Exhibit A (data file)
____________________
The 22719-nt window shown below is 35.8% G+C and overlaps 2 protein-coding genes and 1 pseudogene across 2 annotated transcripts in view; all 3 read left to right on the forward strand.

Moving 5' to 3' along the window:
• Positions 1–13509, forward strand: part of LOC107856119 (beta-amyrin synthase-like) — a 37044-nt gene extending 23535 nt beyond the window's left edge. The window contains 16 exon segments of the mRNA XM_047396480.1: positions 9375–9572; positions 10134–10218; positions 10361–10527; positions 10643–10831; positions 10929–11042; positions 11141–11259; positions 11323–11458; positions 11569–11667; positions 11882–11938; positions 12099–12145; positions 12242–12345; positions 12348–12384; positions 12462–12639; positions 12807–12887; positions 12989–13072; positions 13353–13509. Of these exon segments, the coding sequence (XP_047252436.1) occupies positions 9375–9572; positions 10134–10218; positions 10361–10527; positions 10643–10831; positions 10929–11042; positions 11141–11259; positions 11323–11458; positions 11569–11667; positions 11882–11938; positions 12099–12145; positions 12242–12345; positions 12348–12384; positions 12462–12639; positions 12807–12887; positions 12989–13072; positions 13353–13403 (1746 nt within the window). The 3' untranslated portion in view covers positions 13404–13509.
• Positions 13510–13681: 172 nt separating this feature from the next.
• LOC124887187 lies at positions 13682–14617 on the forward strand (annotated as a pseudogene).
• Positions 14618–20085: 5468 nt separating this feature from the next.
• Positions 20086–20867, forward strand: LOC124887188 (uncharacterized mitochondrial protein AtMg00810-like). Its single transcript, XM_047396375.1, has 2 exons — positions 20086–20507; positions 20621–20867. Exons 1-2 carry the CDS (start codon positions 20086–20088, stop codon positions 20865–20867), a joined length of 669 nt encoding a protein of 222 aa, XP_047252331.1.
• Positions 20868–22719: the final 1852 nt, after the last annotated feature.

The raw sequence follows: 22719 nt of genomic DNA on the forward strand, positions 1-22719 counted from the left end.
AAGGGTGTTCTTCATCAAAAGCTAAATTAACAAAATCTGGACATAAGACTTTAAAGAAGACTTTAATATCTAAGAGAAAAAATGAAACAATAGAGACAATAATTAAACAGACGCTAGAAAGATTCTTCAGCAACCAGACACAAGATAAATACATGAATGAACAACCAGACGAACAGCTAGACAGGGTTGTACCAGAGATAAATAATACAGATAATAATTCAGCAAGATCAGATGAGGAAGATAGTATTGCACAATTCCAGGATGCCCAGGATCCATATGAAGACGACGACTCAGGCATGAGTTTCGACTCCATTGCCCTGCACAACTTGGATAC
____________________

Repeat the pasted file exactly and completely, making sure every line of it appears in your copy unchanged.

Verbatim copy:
The 22719-nt window shown below is 35.8% G+C and overlaps 2 protein-coding genes and 1 pseudogene across 2 annotated transcripts in view; all 3 read left to right on the forward strand.

Moving 5' to 3' along the window:
• Positions 1–13509, forward strand: part of LOC107856119 (beta-amyrin synthase-like) — a 37044-nt gene extending 23535 nt beyond the window's left edge. The window contains 16 exon segments of the mRNA XM_047396480.1: positions 9375–9572; positions 10134–10218; positions 10361–10527; positions 10643–10831; positions 10929–11042; positions 11141–11259; positions 11323–11458; positions 11569–11667; positions 11882–11938; positions 12099–12145; positions 12242–12345; positions 12348–12384; positions 12462–12639; positions 12807–12887; positions 12989–13072; positions 13353–13509. Of these exon segments, the coding sequence (XP_047252436.1) occupies positions 9375–9572; positions 10134–10218; positions 10361–10527; positions 10643–10831; positions 10929–11042; positions 11141–11259; positions 11323–11458; positions 11569–11667; positions 11882–11938; positions 12099–12145; positions 12242–12345; positions 12348–12384; positions 12462–12639; positions 12807–12887; positions 12989–13072; positions 13353–13403 (1746 nt within the window). The 3' untranslated portion in view covers positions 13404–13509.
• Positions 13510–13681: 172 nt separating this feature from the next.
• LOC124887187 lies at positions 13682–14617 on the forward strand (annotated as a pseudogene).
• Positions 14618–20085: 5468 nt separating this feature from the next.
• Positions 20086–20867, forward strand: LOC124887188 (uncharacterized mitochondrial protein AtMg00810-like). Its single transcript, XM_047396375.1, has 2 exons — positions 20086–20507; positions 20621–20867. Exons 1-2 carry the CDS (start codon positions 20086–20088, stop codon positions 20865–20867), a joined length of 669 nt encoding a protein of 222 aa, XP_047252331.1.
• Positions 20868–22719: the final 1852 nt, after the last annotated feature.

The raw sequence follows: 22719 nt of genomic DNA on the forward strand, positions 1-22719 counted from the left end.
AAGGGTGTTCTTCATCAAAAGCTAAATTAACAAAATCTGGACATAAGACTTTAAAGAAGACTTTAATATCTAAGAGAAAAAATGAAACAATAGAGACAATAATTAAACAGACGCTAGAAAGATTCTTCAGCAACCAGACACAAGATAAATACATGAATGAACAACCAGACGAACAGCTAGACAGGGTTGTACCAGAGATAAATAATACAGATAATAATTCAGCAAGATCAGATGAGGAAGATAGTATTGCACAATTCCAGGATGCCCAGGATCCATATGAAGACGACGACTCAGGCATGAGTTTCGACTCCATTGCCCTGCACAACTTGGATAC